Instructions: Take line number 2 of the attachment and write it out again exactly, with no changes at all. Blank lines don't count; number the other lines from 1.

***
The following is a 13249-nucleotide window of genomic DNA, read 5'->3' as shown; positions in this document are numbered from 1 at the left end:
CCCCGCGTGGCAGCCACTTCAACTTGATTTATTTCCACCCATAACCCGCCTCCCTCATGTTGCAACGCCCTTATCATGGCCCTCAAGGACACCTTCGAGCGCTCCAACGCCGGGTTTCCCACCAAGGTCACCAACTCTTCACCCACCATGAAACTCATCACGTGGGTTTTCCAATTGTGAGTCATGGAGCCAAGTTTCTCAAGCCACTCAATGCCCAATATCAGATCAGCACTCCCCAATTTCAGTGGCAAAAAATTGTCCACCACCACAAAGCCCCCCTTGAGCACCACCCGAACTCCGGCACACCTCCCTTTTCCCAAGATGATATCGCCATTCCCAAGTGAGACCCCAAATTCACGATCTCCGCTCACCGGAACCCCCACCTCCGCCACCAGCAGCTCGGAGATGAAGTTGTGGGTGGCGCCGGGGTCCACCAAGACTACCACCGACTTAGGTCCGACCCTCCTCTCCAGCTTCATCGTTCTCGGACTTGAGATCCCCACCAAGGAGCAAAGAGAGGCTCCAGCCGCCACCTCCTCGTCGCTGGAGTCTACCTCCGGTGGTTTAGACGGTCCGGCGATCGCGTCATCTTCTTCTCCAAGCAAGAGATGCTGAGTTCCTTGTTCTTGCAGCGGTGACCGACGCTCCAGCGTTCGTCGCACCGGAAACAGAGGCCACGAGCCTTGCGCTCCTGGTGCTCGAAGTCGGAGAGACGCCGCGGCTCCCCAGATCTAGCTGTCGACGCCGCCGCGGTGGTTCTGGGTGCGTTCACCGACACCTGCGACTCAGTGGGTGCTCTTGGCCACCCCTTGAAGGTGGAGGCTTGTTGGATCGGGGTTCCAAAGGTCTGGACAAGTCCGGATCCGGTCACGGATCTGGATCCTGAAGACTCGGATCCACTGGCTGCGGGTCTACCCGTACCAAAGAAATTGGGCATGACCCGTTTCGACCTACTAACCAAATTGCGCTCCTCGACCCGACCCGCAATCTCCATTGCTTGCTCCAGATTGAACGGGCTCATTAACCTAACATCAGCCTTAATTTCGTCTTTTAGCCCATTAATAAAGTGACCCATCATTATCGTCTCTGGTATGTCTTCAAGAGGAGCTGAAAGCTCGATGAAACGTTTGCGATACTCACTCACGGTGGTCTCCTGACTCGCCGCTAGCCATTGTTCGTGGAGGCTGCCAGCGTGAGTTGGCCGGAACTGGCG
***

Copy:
CCCCGCGTGGCAGCCACTTCAACTTGATTTATTTCCACCCATAACCCGCCTCCCTCATGTTGCAACGCCCTTATCATGGCCCTCAAGGACACCTTCGAGCGCTCCAACGCCGGGTTTCCCACCAAGGTCACCAACTCTTCACCCACCATGAAACTCATCACGTGGGTTTTCCAATTGTGAGTCATGGAGCCAAGTTTCTCAAGCCACTCAATGCCCAATATCAGATCAGCACTCCCCAATTTCAGTGGCAAAAAATTGTCCACCACCACAAAGCCCCCCTTGAGCACCACCCGAACTCCGGCACACCTCCCTTTTCCCAAGATGATATCGCCATTCCCAAGTGAGACCCCAAATTCACGATCTCCGCTCACCGGAACCCCCACCTCCGCCACCAGCAGCTCGGAGATGAAGTTGTGGGTGGCGCCGGGGTCCACCAAGACTACCACCGACTTAGGTCCGACCCTCCTCTCCAGCTTCATCGTTCTCGGACTTGAGATCCCCACCAAGGAGCAAAGAGAGGCTCCAGCCGCCACCTCCTCGTCGCTGGAGTCTACCTCCGGTGGTTTAGACGGTCCGGCGATCGCGTCATCTTCTTCTCCAAGCAAGAGATGCTGAGTTCCTTGTTCTTGCAGCGGTGACCGACGCTCCAGCGTTCGTCGCACCGGAAACAGAGGCCACGAGCCTTGCGCTCCTGGTGCTCGAAGTCGGAGAGACGCCGCGGCTCCCCAGATCTAGCTGTCGACGCCGCCGCGGTGGTTCTGGGTGCGTTCACCGACACCTGCGACTCAGTGGGTGCTCTTGGCCACCCCTTGAAGGTGGAGGCTTGTTGGATCGGGGTTCCAAAGGTCTGGACAAGTCCGGATCCGGTCACGGATCTGGATCCTGAAGACTCGGATCCACTGGCTGCGGGTCTACCCGTACCAAAGAAATTGGGCATGACCCGTTTCGACCTACTAACCAAATTGCGCTCCTCGACCCGACCCGCAATCTCCATTGCTTGCTCCAGATTGAACGGGCTCATTAACCTAACATCAGCCTTAATTTCGTCTTTTAGCCCATTAATAAAGTGACCCATCATTATCGTCTCTGGTATGTCTTCAAGAGGAGCTGAAAGCTCGATGAAACGTTTGCGATACTCACTCACGGTGGTCTCCTGACTCGCCGCTAGCCATTGTTCGTGGAGGCTGCCAGCGTGAGTTGGCCGGAACTGGCG